People are Just People

Sr Verona Wangler and Erin Dwan

One of the most important things I’ve learned from this project is that the differences between people don’t really matter as much as we think they do. The gap in age between me and Sister Verona, about 74 years, has faded into the background of our interactions.

When we talk, I feel like the generational rift between us disappears and that we can both interact as equals and friends. Our variations in lifestyle, too, are also not as extreme as I had assumed they would be. Although Sister Verona is a Dominican Sister and I’m a student without deep connections to the Catholic Church, we had so much more in common than I expected. We’re both close with our siblings and we have the same quirky sense of humor.

Although my preference for MSU and hers for U of M might be an insurmountable difference, the main thing about us is that we’re both just humans when you take away the labels of age and occupation. No matter how different they may seem, people are just people. This is such an important concept to remember, and I will take it with me beyond this project.

Personal Traits: Resilience and Willingness

While there are many words I would use to describe Sister Verona — funny, quick-witted, compassionate and patient come to mind — two particular traits I’ve noticed about her over the course of our conversations are her resilience and her willingness to face hardship head-on. These are characteristics I really admire and that I wish I possessed more of myself.

Sister Verona lost both her parents within four months of each other while she was in her novitiate, and while many people might have gone home for a while to recover emotionally, she continued to work at her assigned ministry, returning home only for the funeral and on weekends to take care of her younger siblings. Her actions in the face of tragedy showed so much strength, and I can’t imagine how hard this must have been for someone as young as she was.

Sister Verona faced other difficult (but less heartbreaking) conditions with dignity. For example, when her ministry took her to places she didn’t expect to have to live, such as the tiny town of Weare, or when her rent was jacked up so high that she and her roommate were forced to relocate to Marywood, the convent, she took these challenges in stride. Instead of complaining about having only one other sister to work and live with in Weare or dreading the process of moving apartments, Sister Verona did what she had to do without dragging her feet, and I really admire that about her.

When we talked about these trials in her life, it seemed as though part of what gave her the strength to get through them was her vow of obedience. She knew that where she was going was where the Church needed her most and where she could be of most help. And of course, she knew that God would never put her through anything that she couldn’t handle. Maybe thinking about this will help me too be as brave as she is next time I’m faced with a difficult situation.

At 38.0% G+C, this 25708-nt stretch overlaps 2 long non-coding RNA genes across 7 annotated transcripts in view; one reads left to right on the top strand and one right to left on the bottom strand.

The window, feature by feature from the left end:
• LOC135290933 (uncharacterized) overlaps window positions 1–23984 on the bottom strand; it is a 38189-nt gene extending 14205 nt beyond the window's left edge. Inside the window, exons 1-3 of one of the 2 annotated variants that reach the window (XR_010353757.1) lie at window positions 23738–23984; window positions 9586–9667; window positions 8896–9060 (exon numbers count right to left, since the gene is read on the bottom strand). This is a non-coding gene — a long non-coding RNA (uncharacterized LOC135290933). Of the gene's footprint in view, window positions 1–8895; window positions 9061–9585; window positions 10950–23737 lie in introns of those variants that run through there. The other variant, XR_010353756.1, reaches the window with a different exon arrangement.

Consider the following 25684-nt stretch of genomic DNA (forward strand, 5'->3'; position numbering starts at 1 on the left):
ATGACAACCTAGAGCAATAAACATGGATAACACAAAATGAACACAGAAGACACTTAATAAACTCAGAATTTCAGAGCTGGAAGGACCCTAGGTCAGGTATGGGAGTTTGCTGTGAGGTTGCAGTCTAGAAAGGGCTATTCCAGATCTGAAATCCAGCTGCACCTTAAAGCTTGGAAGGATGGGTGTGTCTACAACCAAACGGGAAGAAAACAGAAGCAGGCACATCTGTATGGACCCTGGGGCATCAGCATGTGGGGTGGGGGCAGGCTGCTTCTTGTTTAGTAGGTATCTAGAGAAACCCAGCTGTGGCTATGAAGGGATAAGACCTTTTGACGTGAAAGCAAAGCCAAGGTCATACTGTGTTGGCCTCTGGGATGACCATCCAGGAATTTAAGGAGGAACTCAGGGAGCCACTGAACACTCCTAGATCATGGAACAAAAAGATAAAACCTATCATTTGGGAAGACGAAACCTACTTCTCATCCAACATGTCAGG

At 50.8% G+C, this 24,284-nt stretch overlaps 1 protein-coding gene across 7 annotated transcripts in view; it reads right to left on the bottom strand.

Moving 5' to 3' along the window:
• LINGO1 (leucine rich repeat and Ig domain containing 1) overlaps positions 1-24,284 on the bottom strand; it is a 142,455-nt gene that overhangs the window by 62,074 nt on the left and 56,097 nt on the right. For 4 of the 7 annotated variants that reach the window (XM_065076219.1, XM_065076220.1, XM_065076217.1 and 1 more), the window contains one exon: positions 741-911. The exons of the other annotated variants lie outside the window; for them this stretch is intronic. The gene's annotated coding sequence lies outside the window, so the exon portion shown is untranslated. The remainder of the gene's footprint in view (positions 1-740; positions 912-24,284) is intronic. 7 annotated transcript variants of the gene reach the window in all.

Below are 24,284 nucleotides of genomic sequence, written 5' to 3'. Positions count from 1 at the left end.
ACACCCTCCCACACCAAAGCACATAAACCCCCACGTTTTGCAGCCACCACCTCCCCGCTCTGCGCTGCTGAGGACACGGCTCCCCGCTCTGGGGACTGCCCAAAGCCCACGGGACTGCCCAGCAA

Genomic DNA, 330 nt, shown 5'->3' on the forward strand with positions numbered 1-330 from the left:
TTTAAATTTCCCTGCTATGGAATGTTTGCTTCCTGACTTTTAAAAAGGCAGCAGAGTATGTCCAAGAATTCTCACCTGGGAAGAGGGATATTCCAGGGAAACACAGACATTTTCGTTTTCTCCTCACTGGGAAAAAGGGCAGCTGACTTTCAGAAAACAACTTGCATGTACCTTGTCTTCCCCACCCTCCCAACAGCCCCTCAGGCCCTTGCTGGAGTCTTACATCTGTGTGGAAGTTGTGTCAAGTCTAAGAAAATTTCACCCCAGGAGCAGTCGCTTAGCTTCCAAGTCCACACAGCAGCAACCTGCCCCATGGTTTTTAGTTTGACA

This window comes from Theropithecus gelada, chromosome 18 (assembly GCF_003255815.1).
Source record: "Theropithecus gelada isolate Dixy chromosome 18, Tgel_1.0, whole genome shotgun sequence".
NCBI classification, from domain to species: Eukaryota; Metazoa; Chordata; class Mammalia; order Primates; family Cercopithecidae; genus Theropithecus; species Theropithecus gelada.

I’m a little sad that the project is coming to a close because I’ve enjoyed hearing about the other students’ experiences, but I’m happy because I think I’ll be able to continue my friendship with Sister Verona this summer. I’m staying in Grand Rapids for the summer, and I’ll be living right down the street from Marywood. I’m excited to keep getting to know her and learning more from this project.

Thank you to Erin Dawn, for contributing here experience, ideas, and writing to this Sister Inspiration.

Erin Dwan is a junior majoring in English Literature and Community Leadership and Minoring in Women’s Studies at Aquinas College in Grand Rapids, MI. She is an intern in AQ’s Women’s Studies Center and a consultant in their Writing Center. After she graduates, Erin hopes to work in the nonprofit field and plant a garden in her yard. She enjoys reading, writing, cooking, baking, and skiing. Erin is excited to learn more about the Sister she was paired with, Sister Verona Wangler, OP, and hopes to learn more about religious life throughout the course of the project. During the Spring of 2019 she was paired with Sister Verona Wangler, OP; a Grand Rapids Dominican Sister.


More SisterStories by Aquinas College Students

SisterStory is the ongoing initiative of National Catholic Sisters Week, a campaign to broaden awareness of Catholic sisters. SisterStory is the ongoing story of National Catholic Sisters Week, a national campaign aimed at broadening awareness of Catholic sisters. Our intention is to demystify religious life – the vows of poverty, celibacy and obedience, the experience of living in community, the desire to belong totally to God – by sharing the stories of Catholic sisters. We aim to connect sisters with young women and to share their impressions in an authentic, first-person 20-something voice.

If you have enjoyed this story and want to read more stories about the Aquinas College students and the Sisters who have participated in the national  SisterStory project, visit SisterStory.